Fearing graft, New Era sacks three Jurmala officials

  • 2006-07-05
  • Staff and wire reports

ENDANGERED? Jurmala residents are outraged that the city passed a development plan allocating hectares of natural landscape for construction purposes.

RIGA - The board of New Era, a right wing party and one of Latvia's most popular according to recent polls, has expelled three members of the Jurmala City Council over suspicions of corruption after the MPs voted in favor of a controversial city development plan. Jurmala Mayor Inese Aizstrauta and two other New Era representatives on the city council, Zigurds Starks and Girts Trencis, were expelled from the party during an emergency party meeting on June 30, New Era leader Einars Repse told the Baltic News Service.

Adoption of the controversial city development plan 's which would reduce much of Jurmala's green territory for construction purposes 's was originally postponed until Oct. 31 to allow for more public discussion. Yet the City Council ignored this deferment and passed the plan on June 29, causing an uproar among Jurmala residents.
The Jurmala mayor has showed no intention of resigning, nor has she considered joining another party. Starks and Trencis share her position. "I have been elected by the people of Jurmala, and I must keep working," Aizstrauta told the press. "I haven't done anything that goes against people's interests and my conviction."

According to Repse, the three MPs failed to justify their actions during the extraordinary meeting. He described the Jurmala council's decision as "incompetent, unacceptable, drafted in great secrecy and incompatible with the interests of Jurmala's population."
Agnese Lesinska, acting director of the Center for Public Policy Providus, a non-governmental organization, told The Baltic Times that "The council members' hasty action seems to suggest corruption, although nobody can say for sure right now. The situation is definitely strange."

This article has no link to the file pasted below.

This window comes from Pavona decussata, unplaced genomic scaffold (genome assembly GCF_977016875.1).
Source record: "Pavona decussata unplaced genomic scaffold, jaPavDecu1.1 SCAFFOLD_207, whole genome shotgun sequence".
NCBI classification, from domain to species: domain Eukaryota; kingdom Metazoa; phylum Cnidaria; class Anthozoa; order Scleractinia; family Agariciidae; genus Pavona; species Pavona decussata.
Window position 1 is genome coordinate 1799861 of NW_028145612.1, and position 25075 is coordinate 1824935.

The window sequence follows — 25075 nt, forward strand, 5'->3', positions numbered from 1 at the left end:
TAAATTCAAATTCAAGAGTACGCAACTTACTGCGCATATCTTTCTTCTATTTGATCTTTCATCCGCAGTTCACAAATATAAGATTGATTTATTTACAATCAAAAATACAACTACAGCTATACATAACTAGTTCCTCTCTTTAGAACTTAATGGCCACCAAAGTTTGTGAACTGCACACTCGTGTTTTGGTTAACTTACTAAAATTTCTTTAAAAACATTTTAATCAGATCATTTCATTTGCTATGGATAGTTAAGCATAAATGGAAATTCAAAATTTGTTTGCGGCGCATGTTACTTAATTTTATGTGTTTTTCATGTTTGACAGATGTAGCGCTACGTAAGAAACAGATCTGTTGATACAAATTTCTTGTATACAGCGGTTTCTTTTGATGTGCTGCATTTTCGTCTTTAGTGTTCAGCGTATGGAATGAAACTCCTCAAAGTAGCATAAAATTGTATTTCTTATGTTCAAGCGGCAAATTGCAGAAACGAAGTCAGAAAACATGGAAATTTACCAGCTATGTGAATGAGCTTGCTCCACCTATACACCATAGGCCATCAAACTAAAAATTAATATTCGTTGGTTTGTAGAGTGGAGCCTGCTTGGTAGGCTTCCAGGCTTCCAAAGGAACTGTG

She pointed out several complications behind the issue.
"During the development plan process, the municipality is required to consult with the public. But the problem is that the city council is not legally obligated to base their decision on the public's opinion," Lesinska said. "Therefore, the situation can get quite messy."
In addition to ignoring public discussion on the issue, the city council even kept development plan amendments secret from New Era's Jurmala branch, Repse pointed out.

"This looks like a decree from some gray cardinals," the New Era leader said, suggesting that the plan had been amended to secure someone's financial interests. "There's money 's big money 's involved."
Although he expressed regret over losing party members and seats on the Jurmala City Council, Repse emphasized the need for those accused to step down.
"If they are honest, they will resign," he said. But when asked whether he considered Aizstrauta an honest politician, the leader refused to answer.

The Jurmala mayor underscored that "the city cannot do without" a development plan, as its absence would delay ongoing projects and prevent the drafting of next year's budget.
As for the proposed Oct. 31 deadline, Aizstrauta said the date was scheduled too close to parliamentary elections for council members to deal with the subject appropriately.
Whatever the circumstances, New Era says the situation smacks of corruption. Already this year a scandal in Jurmala caused major political fallout, including the firing on former Transport Minister Ainars Slesers. On July 5, New Era's board said it may ask the Corruption Prevention and Combatting Bureau (KNAB) to launch a probe into the incident.